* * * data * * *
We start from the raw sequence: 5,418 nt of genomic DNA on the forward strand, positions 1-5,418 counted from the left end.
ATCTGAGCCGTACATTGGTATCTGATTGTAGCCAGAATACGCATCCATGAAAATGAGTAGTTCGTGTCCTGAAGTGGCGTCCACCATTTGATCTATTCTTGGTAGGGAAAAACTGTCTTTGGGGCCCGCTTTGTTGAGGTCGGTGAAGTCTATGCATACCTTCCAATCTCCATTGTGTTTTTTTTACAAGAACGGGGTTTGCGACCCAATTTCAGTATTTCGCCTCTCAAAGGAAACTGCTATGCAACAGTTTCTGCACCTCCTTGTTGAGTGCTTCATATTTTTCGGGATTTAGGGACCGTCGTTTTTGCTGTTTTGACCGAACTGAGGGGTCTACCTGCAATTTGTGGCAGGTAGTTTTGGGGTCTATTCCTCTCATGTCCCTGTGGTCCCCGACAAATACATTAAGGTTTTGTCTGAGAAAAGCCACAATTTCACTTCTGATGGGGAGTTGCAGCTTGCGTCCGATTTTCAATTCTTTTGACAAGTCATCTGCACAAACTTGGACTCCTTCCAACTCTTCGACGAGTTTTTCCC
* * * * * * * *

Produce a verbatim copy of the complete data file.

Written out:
We start from the raw sequence: 5,418 nt of genomic DNA on the forward strand, positions 1-5,418 counted from the left end.
ATCTGAGCCGTACATTGGTATCTGATTGTAGCCAGAATACGCATCCATGAAAATGAGTAGTTCGTGTCCTGAAGTGGCGTCCACCATTTGATCTATTCTTGGTAGGGAAAAACTGTCTTTGGGGCCCGCTTTGTTGAGGTCGGTGAAGTCTATGCATACCTTCCAATCTCCATTGTGTTTTTTTTACAAGAACGGGGTTTGCGACCCAATTTCAGTATTTCGCCTCTCAAAGGAAACTGCTATGCAACAGTTTCTGCACCTCCTTGTTGAGTGCTTCATATTTTTCGGGATTTAGGGACCGTCGTTTTTGCTGTTTTGACCGAACTGAGGGGTCTACCTGCAATTTGTGGCAGGTAGTTTTGGGGTCTATTCCTCTCATGTCCCTGTGGTCCCCGACAAATACATTAAGGTTTTGTCTGAGAAAAGCCACAATTTCACTTCTGATGGGGAGTTGCAGCTTGCGTCCGATTTTCAATTCTTTTGACAAGTCATCTGCACAAACTTGGACTCCTTCCAACTCTTCGACGAGTTTTTCCC